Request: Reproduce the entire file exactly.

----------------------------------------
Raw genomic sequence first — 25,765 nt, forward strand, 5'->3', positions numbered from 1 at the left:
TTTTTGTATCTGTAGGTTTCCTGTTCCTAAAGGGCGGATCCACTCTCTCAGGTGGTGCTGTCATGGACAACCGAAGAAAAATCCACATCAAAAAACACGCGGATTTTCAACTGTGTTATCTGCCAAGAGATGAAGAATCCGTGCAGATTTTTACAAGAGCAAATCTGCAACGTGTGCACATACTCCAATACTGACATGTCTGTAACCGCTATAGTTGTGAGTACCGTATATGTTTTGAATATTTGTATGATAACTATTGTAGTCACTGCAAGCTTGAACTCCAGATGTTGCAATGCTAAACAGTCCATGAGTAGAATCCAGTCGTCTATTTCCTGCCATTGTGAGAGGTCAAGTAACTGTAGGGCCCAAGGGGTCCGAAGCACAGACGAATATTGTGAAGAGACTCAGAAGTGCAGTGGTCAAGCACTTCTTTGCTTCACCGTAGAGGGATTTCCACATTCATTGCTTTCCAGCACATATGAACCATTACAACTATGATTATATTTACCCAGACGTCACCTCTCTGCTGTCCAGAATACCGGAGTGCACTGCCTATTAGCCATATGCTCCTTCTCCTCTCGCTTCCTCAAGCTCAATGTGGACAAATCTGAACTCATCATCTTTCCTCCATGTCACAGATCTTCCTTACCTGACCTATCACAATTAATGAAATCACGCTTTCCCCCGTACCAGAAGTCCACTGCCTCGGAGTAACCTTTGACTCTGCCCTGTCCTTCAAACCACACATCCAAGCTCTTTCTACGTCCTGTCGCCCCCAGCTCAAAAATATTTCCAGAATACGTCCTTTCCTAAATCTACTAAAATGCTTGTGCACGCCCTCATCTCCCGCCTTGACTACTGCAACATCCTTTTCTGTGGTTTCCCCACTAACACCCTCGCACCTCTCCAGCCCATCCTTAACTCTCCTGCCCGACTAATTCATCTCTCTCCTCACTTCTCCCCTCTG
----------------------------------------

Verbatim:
Raw genomic sequence first — 25,765 nt, forward strand, 5'->3', positions numbered from 1 at the left:
TTTTTGTATCTGTAGGTTTCCTGTTCCTAAAGGGCGGATCCACTCTCTCAGGTGGTGCTGTCATGGACAACCGAAGAAAAATCCACATCAAAAAACACGCGGATTTTCAACTGTGTTATCTGCCAAGAGATGAAGAATCCGTGCAGATTTTTACAAGAGCAAATCTGCAACGTGTGCACATACTCCAATACTGACATGTCTGTAACCGCTATAGTTGTGAGTACCGTATATGTTTTGAATATTTGTATGATAACTATTGTAGTCACTGCAAGCTTGAACTCCAGATGTTGCAATGCTAAACAGTCCATGAGTAGAATCCAGTCGTCTATTTCCTGCCATTGTGAGAGGTCAAGTAACTGTAGGGCCCAAGGGGTCCGAAGCACAGACGAATATTGTGAAGAGACTCAGAAGTGCAGTGGTCAAGCACTTCTTTGCTTCACCGTAGAGGGATTTCCACATTCATTGCTTTCCAGCACATATGAACCATTACAACTATGATTATATTTACCCAGACGTCACCTCTCTGCTGTCCAGAATACCGGAGTGCACTGCCTATTAGCCATATGCTCCTTCTCCTCTCGCTTCCTCAAGCTCAATGTGGACAAATCTGAACTCATCATCTTTCCTCCATGTCACAGATCTTCCTTACCTGACCTATCACAATTAATGAAATCACGCTTTCCCCCGTACCAGAAGTCCACTGCCTCGGAGTAACCTTTGACTCTGCCCTGTCCTTCAAACCACACATCCAAGCTCTTTCTACGTCCTGTCGCCCCCAGCTCAAAAATATTTCCAGAATACGTCCTTTCCTAAATCTACTAAAATGCTTGTGCACGCCCTCATCTCCCGCCTTGACTACTGCAACATCCTTTTCTGTGGTTTCCCCACTAACACCCTCGCACCTCTCCAGCCCATCCTTAACTCTCCTGCCCGACTAATTCATCTCTCTCCTCACTTCTCCCCTCTG